The second floor joists all finished and awaiting flooring

Recognize a bathroom? Well, maybe not yet...

     The last thing I wanted to mention in this post is how truly wonderful it has been to have a garden this year! I am only frustrated we didn’t take the time to create one sooner! The majority of the work of a garden is on the front-end, prepping and planting beds, and then in the fall, doing a second planting, and cleaning out beds and adding in compost. The summer is mostly a time of harvest and no maintenance as long as you don’t mind a few weeds here and there. The rain has been doing water duty for us, leaving harvesting and keeping up with eating the produce as our only chores. July seems to be the month when everything is ripe and ready. We have virtually stopped shopping, designing meals around what is pouring forth. Last night it was a delicious eggplant parmesan with fresh tomato sauce with a kale-cucumber salad. The night before I was dreaming of a Japanese-style beef stew. When I realized we were out of carrots and potatoes, Mike pointed out that we might have some ready in the garden and sure enough, he brought back fistfuls of rainbow colored carrots and some muddy but huge purple potatoes and some Thai yard-long beans, asking, “can you work these in?” Maybe it is because I have never grown such a range of things before, but I am just amazed by how easy it is to provide for almost all of our food needs with a relatively small space. We end up purchasing meat once or twice a week, eggs from our neighbors, dairy products that keep well (cheese and yogurt), and chips (because, um, fresh salsa? Need I say more?) I can just imagine the grocery bills if we were still buying all of this organic produce from our fancy Philadelphia food co-operative… So all of this is to say that I am feeling ambitiously up for trying to plant a fall-winter garden so that we might continue the harvest into the colder months. It will involve some row covers to keep things warm and a different set of veggies, things like cabbage, parsnips and broccoli that love cooler weather. But the fall/winter garden experiment is underway already as seedlings get started in little cups. It is hard, even with one garden already full planted, not to dream of the next garden to come.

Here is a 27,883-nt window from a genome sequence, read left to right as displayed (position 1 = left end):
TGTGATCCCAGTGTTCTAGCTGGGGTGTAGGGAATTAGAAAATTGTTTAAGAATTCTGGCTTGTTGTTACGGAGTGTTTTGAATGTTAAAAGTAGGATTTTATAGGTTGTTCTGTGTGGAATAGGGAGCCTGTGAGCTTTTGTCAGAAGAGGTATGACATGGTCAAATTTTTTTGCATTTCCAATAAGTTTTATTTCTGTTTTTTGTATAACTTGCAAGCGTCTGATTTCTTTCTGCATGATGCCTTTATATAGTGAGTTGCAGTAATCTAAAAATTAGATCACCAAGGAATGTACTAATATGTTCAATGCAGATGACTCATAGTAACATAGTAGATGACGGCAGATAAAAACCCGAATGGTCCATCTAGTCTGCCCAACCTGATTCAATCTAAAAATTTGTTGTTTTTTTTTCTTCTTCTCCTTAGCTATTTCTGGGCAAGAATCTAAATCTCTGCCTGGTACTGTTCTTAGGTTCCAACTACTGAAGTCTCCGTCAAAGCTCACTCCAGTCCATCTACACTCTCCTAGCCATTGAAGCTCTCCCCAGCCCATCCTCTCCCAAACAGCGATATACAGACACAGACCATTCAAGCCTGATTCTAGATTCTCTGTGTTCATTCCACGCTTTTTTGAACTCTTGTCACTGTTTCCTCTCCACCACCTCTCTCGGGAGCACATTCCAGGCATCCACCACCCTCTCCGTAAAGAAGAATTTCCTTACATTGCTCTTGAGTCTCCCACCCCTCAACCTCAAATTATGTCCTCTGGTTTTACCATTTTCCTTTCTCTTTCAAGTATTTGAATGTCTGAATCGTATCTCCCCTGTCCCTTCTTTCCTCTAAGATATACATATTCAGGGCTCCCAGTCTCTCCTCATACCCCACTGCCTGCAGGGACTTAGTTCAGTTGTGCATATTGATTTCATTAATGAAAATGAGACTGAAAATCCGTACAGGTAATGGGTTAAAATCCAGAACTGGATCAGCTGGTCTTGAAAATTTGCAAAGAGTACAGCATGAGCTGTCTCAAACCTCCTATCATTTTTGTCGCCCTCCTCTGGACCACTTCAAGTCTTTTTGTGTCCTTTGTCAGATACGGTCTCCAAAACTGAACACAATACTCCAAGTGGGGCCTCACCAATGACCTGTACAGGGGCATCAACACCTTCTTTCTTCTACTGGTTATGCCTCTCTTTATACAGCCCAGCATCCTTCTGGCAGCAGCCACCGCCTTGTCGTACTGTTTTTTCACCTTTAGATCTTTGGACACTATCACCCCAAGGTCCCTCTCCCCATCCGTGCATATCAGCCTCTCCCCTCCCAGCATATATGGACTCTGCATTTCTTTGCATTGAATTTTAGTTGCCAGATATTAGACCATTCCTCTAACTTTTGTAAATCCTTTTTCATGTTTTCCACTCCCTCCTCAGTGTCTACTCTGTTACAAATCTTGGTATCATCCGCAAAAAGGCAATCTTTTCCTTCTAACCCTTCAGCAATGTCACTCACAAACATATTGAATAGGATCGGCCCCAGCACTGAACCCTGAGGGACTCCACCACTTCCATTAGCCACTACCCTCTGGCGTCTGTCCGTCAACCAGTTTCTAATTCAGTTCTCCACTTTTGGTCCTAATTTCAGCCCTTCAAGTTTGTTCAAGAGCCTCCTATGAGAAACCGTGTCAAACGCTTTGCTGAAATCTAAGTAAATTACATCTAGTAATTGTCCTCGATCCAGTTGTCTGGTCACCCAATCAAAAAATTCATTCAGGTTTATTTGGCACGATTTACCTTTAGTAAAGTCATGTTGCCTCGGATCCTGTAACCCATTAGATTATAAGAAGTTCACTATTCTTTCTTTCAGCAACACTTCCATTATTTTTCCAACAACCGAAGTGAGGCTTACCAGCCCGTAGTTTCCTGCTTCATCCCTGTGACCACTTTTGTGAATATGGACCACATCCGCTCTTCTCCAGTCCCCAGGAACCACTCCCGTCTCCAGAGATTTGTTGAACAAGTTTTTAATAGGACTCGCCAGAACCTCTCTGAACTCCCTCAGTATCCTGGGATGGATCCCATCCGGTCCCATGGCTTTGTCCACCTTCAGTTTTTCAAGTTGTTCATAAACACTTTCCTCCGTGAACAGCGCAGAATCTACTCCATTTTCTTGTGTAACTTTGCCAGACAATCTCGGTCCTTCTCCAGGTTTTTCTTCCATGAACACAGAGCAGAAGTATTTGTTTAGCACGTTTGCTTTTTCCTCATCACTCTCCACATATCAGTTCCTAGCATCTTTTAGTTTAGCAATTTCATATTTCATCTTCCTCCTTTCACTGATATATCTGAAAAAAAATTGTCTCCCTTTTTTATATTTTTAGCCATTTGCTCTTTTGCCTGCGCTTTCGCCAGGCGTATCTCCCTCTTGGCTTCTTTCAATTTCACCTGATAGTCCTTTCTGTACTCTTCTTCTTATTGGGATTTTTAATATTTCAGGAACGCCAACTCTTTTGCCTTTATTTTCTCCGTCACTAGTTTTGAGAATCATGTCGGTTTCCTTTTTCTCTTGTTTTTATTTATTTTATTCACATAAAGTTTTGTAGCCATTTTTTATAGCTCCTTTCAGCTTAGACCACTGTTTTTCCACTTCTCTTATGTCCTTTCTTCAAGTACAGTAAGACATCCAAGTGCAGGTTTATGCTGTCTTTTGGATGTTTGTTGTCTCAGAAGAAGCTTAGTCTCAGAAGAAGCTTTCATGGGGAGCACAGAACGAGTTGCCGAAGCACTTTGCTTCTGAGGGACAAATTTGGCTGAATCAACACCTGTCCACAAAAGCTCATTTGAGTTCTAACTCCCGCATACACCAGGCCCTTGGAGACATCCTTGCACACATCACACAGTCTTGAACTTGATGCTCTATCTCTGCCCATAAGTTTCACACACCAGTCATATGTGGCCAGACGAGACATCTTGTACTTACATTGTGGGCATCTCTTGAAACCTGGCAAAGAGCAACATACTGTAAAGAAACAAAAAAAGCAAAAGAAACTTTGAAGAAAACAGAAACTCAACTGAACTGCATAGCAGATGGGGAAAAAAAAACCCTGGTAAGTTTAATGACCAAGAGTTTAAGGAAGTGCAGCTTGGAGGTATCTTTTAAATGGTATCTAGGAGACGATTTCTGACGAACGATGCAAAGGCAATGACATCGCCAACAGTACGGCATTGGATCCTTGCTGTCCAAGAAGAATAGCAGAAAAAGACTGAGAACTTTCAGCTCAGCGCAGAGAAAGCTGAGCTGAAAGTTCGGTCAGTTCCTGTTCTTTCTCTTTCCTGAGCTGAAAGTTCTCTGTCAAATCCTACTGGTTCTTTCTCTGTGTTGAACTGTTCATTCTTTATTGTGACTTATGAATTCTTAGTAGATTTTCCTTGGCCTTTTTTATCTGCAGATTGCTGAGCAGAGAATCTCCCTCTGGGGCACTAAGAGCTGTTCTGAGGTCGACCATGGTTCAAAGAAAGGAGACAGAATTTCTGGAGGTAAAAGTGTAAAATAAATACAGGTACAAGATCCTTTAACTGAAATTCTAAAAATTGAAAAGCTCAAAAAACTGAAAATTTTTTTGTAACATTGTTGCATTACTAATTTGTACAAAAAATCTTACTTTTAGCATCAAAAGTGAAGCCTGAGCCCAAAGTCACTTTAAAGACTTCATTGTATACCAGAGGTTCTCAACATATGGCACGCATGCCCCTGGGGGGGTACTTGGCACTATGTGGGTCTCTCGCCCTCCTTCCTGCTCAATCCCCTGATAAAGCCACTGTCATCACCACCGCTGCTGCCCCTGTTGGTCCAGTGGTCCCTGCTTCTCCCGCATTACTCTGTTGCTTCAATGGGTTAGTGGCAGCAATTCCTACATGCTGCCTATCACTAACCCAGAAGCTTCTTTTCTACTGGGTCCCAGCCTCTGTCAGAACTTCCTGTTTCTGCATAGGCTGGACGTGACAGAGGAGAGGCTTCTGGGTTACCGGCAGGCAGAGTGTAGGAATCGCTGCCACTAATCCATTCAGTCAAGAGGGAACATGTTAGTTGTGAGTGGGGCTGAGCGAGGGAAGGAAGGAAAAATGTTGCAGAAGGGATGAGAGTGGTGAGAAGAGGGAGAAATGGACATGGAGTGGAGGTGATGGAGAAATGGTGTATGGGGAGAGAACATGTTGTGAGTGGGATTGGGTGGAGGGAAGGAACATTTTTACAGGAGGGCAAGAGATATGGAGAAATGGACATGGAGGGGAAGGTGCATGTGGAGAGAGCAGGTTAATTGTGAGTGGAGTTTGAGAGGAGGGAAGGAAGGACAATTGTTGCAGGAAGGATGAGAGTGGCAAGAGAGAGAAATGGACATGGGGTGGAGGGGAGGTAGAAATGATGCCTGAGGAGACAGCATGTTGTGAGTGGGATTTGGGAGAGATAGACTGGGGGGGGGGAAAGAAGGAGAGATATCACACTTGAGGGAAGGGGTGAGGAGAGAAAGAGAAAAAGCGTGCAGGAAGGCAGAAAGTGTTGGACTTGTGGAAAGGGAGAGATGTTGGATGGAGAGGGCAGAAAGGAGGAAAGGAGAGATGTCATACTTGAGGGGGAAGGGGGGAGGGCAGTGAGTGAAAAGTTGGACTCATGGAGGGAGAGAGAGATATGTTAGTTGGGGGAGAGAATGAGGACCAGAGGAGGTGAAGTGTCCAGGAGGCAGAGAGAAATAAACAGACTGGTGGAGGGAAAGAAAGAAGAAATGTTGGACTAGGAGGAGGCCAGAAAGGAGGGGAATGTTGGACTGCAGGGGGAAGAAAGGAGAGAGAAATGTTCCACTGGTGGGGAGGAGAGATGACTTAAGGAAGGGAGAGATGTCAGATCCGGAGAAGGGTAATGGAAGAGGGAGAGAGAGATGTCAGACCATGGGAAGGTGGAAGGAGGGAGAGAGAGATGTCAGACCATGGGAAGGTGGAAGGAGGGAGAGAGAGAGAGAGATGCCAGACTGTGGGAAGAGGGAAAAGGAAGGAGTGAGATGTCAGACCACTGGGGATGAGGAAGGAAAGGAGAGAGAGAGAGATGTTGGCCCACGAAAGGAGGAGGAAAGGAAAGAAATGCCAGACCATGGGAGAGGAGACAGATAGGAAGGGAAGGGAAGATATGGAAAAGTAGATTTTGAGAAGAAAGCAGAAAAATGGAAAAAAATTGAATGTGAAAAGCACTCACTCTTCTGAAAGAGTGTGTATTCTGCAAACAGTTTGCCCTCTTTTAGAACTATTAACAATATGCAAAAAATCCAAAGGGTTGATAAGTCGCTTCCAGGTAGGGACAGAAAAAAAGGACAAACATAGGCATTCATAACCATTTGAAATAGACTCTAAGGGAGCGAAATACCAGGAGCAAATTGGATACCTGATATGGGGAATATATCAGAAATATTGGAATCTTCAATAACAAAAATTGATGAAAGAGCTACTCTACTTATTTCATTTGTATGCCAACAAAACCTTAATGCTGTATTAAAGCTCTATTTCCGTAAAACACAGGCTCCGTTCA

Last but not least, we have an exciting new addition.... more exciting than pigs you may be asking? Why yes, in my opinion at least. We have a solar panel! This was a gift from some wonderful family members of mine who were possibly concerned for our off-the-grid sanity. And I can truly say that now that we have electricity enough to recharge batteries of all kinds and power a radio, I don't know how we were doing it without one before. It has definitely made life easier. In fact, I am writing this in my house instead of at the library thanks to our solar panel! The hook-up for one panel was very simple and took us only a half hour. It consists of a battery to store power, a charge controller and an inverter. They all hook up in a line and then you can plug in anything that can run on a certain amount of voltage (for example, to run a fridge we would need more panels, more batteries and a larger size inverter). The great thing is we can add more panels/batteries into our system as we feel the need in the future. So we are still off the grid, but with a little more power now. Three cheers for the sun!